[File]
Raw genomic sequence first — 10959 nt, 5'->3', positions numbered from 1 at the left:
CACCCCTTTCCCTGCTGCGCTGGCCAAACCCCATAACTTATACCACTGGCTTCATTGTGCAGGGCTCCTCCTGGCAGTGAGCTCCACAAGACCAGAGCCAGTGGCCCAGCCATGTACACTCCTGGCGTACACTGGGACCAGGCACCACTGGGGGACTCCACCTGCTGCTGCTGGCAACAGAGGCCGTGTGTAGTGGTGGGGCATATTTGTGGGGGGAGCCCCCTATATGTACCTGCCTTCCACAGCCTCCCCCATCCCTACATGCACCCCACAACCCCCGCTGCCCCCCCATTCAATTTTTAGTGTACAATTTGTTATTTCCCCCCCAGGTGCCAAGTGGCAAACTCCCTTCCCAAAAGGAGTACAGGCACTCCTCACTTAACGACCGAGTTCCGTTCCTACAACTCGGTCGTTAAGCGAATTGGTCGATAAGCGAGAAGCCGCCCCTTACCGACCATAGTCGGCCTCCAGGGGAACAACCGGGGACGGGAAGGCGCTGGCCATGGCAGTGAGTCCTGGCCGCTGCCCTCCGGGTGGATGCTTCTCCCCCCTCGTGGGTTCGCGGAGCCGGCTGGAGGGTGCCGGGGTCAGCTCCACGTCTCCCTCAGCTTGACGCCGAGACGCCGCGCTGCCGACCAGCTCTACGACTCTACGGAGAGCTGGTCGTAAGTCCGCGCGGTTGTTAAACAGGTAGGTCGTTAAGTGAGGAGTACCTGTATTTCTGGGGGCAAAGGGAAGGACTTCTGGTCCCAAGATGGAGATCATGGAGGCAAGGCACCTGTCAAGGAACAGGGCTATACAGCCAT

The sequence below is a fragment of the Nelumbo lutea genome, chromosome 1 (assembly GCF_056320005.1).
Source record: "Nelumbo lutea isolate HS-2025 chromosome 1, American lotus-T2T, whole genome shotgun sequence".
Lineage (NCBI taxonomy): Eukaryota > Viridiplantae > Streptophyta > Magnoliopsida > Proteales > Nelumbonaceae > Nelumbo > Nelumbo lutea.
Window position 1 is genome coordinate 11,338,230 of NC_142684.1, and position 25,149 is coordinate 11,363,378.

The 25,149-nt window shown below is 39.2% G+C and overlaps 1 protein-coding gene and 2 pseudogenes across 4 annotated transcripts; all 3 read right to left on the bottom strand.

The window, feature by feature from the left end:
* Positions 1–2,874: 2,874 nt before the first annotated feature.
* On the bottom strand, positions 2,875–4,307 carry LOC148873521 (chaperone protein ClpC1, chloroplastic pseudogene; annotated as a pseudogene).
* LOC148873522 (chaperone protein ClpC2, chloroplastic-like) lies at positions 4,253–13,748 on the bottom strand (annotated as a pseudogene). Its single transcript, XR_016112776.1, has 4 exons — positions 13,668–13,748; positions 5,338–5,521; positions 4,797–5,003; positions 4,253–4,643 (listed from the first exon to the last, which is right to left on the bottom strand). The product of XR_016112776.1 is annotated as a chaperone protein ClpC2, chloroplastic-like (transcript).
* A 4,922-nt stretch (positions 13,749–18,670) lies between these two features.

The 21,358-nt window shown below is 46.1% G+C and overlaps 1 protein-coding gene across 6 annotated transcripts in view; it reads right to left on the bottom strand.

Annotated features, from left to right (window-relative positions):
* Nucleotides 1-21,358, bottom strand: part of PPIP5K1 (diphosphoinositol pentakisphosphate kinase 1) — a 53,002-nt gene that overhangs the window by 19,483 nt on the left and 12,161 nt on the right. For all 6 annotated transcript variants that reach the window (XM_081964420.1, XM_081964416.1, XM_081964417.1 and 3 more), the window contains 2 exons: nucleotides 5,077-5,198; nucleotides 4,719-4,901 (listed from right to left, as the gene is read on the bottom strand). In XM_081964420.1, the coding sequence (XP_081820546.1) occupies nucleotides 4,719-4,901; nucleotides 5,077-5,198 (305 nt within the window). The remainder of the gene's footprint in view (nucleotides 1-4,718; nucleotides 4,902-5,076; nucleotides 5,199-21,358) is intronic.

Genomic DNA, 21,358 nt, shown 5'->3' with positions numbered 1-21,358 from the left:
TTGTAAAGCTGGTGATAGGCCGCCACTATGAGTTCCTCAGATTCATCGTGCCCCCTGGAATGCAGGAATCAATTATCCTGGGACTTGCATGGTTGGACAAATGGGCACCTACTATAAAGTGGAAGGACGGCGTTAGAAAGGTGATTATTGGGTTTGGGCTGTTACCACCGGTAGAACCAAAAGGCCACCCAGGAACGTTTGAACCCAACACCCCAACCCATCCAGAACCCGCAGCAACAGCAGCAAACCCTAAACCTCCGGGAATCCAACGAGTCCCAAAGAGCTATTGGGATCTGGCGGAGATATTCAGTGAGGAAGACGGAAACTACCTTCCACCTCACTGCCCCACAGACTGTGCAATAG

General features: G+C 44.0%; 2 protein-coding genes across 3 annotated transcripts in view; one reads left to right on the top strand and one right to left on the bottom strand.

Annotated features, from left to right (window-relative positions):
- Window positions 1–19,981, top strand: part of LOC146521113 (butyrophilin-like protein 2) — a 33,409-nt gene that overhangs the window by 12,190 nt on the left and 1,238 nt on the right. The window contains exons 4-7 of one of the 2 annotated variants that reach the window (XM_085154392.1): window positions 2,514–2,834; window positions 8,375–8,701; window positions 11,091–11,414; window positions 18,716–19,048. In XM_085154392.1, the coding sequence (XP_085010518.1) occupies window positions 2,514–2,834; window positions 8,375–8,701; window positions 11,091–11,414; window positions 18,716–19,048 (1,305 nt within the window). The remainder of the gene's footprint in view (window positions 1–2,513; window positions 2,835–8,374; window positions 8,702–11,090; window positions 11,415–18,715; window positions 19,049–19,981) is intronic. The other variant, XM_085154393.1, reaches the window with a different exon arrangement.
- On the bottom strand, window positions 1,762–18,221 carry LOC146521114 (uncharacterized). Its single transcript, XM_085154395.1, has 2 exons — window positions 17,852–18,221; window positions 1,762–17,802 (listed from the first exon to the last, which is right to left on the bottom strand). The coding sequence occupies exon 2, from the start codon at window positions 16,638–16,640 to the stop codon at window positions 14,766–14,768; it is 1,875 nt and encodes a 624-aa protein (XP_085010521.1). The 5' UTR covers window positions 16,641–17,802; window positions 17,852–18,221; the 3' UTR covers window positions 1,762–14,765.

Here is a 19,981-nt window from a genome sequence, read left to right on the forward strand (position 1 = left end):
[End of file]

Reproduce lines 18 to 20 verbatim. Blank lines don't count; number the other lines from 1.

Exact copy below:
General features: G+C 44.0%; 2 protein-coding genes across 3 annotated transcripts in view; one reads left to right on the top strand and one right to left on the bottom strand.

Annotated features, from left to right (window-relative positions):
- Window positions 1–19,981, top strand: part of LOC146521113 (butyrophilin-like protein 2) — a 33,409-nt gene that overhangs the window by 12,190 nt on the left and 1,238 nt on the right. The window contains exons 4-7 of one of the 2 annotated variants that reach the window (XM_085154392.1): window positions 2,514–2,834; window positions 8,375–8,701; window positions 11,091–11,414; window positions 18,716–19,048. In XM_085154392.1, the coding sequence (XP_085010518.1) occupies window positions 2,514–2,834; window positions 8,375–8,701; window positions 11,091–11,414; window positions 18,716–19,048 (1,305 nt within the window). The remainder of the gene's footprint in view (window positions 1–2,513; window positions 2,835–8,374; window positions 8,702–11,090; window positions 11,415–18,715; window positions 19,049–19,981) is intronic. The other variant, XM_085154393.1, reaches the window with a different exon arrangement.